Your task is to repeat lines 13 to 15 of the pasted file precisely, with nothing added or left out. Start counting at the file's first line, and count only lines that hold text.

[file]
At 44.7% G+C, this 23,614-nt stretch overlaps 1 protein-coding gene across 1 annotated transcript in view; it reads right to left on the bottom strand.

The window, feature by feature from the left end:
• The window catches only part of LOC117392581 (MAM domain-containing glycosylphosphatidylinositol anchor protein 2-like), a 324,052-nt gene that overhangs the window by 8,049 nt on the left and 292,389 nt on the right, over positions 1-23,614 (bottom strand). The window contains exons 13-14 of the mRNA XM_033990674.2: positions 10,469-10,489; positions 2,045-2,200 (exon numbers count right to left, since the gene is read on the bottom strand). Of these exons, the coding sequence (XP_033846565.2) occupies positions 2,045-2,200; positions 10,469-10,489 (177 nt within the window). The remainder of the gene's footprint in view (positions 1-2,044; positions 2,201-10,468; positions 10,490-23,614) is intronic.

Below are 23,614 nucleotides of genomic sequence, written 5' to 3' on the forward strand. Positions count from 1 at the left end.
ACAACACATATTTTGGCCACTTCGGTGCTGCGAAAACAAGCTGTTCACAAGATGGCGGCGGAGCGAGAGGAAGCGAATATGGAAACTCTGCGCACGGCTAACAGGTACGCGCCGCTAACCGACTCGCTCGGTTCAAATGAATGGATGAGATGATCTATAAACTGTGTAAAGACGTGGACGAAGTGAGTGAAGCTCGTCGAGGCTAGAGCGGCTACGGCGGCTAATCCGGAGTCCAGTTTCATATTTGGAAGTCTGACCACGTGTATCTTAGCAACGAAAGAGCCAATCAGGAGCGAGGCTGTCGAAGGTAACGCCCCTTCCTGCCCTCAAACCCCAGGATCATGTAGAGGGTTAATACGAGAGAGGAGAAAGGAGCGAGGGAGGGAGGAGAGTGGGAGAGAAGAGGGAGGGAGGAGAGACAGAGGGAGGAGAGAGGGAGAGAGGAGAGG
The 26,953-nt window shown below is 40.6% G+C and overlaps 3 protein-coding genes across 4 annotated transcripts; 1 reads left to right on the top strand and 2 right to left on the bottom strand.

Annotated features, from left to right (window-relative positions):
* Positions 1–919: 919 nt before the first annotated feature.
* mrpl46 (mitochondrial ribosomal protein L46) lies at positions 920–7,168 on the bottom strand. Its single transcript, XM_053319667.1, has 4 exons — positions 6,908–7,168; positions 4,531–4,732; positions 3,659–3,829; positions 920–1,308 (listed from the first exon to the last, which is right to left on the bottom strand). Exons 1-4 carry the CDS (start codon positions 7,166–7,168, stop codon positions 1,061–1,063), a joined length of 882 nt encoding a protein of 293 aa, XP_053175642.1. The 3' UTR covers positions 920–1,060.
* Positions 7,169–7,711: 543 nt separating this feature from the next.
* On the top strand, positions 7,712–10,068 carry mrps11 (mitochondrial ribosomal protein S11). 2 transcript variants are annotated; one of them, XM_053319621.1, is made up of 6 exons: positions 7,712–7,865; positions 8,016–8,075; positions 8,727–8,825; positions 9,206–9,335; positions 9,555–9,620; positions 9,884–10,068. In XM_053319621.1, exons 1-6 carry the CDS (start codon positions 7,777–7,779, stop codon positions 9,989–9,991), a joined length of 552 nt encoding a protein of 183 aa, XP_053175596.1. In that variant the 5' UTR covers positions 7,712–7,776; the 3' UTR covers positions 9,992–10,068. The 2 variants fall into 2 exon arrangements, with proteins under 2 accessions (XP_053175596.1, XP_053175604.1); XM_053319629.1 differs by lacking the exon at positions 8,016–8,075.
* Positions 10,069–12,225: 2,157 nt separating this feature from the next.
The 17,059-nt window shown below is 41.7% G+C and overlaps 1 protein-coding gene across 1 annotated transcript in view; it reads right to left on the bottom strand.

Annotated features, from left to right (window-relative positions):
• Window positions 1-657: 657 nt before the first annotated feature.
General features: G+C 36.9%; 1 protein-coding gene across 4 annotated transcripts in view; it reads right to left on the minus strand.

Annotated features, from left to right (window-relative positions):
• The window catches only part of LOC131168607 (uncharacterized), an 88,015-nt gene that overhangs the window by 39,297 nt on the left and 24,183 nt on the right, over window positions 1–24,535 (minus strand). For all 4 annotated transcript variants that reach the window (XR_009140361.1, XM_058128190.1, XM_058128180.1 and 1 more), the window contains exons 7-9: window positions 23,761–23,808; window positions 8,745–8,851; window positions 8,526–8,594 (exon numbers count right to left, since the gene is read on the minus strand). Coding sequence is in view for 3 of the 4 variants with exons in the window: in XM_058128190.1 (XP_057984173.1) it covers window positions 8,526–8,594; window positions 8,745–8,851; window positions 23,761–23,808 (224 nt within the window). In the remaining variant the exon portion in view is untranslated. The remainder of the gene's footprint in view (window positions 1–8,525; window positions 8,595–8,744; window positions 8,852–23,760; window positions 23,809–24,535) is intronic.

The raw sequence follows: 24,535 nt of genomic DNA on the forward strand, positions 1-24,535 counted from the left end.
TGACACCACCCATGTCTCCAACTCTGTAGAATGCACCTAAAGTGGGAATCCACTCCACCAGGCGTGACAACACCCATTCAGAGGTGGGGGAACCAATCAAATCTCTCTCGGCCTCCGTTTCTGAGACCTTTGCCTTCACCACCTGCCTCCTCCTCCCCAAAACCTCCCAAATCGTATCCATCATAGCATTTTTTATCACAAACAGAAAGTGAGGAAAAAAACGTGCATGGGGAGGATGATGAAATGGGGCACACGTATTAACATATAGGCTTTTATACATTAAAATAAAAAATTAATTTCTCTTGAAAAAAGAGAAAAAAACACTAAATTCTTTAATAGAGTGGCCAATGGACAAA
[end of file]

The 17,059-nt window shown below is 41.7% G+C and overlaps 1 protein-coding gene across 1 annotated transcript in view; it reads right to left on the bottom strand.

Annotated features, from left to right (window-relative positions):
• Window positions 1-657: 657 nt before the first annotated feature.